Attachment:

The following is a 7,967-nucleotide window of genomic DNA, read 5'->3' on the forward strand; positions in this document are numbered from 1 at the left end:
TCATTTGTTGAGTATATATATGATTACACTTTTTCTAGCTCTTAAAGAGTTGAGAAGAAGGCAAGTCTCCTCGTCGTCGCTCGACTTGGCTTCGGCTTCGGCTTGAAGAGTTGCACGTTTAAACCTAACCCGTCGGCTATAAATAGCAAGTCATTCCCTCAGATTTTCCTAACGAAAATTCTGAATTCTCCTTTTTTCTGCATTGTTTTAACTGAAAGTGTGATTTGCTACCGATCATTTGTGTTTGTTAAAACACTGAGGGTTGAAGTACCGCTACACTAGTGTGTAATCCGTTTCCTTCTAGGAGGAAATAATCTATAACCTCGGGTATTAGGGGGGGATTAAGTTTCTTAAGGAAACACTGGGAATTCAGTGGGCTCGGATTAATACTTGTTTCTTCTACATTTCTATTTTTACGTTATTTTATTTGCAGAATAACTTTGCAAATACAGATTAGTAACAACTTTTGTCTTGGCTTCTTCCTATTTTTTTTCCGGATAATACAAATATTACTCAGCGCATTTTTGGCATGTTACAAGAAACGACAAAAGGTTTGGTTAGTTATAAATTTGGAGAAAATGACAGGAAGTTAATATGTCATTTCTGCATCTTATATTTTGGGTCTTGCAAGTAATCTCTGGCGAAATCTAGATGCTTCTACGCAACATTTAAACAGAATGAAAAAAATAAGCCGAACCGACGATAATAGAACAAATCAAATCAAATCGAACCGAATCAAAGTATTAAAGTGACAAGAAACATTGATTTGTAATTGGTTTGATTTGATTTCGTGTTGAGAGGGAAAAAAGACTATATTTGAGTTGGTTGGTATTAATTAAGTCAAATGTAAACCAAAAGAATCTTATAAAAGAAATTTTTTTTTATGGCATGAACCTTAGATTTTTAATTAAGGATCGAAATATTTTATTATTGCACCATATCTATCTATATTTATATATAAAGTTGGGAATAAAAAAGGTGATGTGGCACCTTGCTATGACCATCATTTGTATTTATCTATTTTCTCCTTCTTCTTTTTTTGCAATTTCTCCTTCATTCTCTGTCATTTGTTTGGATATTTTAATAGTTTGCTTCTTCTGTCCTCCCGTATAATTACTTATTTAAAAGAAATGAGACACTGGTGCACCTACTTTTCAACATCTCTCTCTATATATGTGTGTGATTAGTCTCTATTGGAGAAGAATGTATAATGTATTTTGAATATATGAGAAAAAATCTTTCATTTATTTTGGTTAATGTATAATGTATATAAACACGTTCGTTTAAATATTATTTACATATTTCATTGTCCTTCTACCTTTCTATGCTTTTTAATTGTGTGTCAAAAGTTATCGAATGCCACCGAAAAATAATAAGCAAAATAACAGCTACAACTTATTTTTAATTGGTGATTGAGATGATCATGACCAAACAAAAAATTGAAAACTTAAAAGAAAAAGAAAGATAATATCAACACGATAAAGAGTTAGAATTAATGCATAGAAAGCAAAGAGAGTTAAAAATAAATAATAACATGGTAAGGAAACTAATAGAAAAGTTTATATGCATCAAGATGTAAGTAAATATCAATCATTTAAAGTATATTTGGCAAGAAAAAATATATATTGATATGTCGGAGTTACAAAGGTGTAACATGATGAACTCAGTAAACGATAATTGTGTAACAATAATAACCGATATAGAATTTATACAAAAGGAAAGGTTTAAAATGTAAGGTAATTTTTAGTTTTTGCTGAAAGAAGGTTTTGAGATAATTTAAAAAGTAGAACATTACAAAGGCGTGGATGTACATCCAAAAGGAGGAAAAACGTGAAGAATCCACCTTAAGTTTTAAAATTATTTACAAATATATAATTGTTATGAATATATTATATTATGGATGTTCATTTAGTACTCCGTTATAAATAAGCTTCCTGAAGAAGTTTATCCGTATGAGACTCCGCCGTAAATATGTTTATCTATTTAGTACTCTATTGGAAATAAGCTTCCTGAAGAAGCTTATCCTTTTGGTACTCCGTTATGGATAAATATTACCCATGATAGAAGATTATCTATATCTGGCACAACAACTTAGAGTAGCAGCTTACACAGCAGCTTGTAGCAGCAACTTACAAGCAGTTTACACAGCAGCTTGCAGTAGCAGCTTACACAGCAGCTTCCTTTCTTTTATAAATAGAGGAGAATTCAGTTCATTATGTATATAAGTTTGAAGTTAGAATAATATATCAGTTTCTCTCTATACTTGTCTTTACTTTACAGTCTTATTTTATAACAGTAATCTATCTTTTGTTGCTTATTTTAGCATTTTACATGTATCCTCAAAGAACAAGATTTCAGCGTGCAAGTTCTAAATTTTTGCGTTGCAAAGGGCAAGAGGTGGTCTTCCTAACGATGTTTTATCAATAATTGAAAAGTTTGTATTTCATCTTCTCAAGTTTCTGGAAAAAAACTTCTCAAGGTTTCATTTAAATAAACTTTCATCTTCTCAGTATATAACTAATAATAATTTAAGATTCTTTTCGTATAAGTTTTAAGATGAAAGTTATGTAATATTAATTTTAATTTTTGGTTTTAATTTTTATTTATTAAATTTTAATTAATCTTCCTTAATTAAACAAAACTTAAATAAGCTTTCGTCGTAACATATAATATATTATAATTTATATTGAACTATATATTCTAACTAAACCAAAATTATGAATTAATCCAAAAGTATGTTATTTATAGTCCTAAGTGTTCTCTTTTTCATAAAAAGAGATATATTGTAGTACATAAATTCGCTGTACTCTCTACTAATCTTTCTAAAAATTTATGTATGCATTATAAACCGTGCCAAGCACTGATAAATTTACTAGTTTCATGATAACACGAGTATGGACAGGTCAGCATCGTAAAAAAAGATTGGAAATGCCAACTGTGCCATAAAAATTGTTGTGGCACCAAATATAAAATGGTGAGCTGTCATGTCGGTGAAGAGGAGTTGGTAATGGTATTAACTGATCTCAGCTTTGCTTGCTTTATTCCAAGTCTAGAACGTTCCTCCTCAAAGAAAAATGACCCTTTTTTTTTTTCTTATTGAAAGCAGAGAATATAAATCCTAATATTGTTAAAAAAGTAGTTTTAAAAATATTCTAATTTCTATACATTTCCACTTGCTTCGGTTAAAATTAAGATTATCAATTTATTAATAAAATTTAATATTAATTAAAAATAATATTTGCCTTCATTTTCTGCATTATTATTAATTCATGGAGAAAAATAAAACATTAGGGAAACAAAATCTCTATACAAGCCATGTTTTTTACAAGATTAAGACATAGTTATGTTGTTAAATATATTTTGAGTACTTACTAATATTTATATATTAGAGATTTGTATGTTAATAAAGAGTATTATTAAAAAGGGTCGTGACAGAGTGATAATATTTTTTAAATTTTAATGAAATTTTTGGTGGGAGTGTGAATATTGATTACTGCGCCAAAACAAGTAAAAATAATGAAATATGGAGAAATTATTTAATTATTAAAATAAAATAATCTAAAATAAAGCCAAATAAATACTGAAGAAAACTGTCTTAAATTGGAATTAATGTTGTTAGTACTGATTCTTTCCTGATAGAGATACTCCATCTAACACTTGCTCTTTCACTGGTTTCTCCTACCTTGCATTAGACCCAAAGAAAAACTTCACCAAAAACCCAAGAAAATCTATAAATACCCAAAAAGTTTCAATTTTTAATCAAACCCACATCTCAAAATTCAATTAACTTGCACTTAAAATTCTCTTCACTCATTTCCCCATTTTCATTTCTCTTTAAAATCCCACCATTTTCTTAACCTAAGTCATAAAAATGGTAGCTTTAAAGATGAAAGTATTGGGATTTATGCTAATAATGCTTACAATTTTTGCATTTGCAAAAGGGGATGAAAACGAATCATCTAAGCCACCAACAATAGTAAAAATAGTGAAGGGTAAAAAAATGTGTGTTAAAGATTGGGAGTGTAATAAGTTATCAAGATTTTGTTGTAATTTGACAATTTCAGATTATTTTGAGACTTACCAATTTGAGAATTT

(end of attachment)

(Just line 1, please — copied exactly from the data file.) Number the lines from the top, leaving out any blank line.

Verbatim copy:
The following is a 7,967-nucleotide window of genomic DNA, read 5'->3' on the forward strand; positions in this document are numbered from 1 at the left end: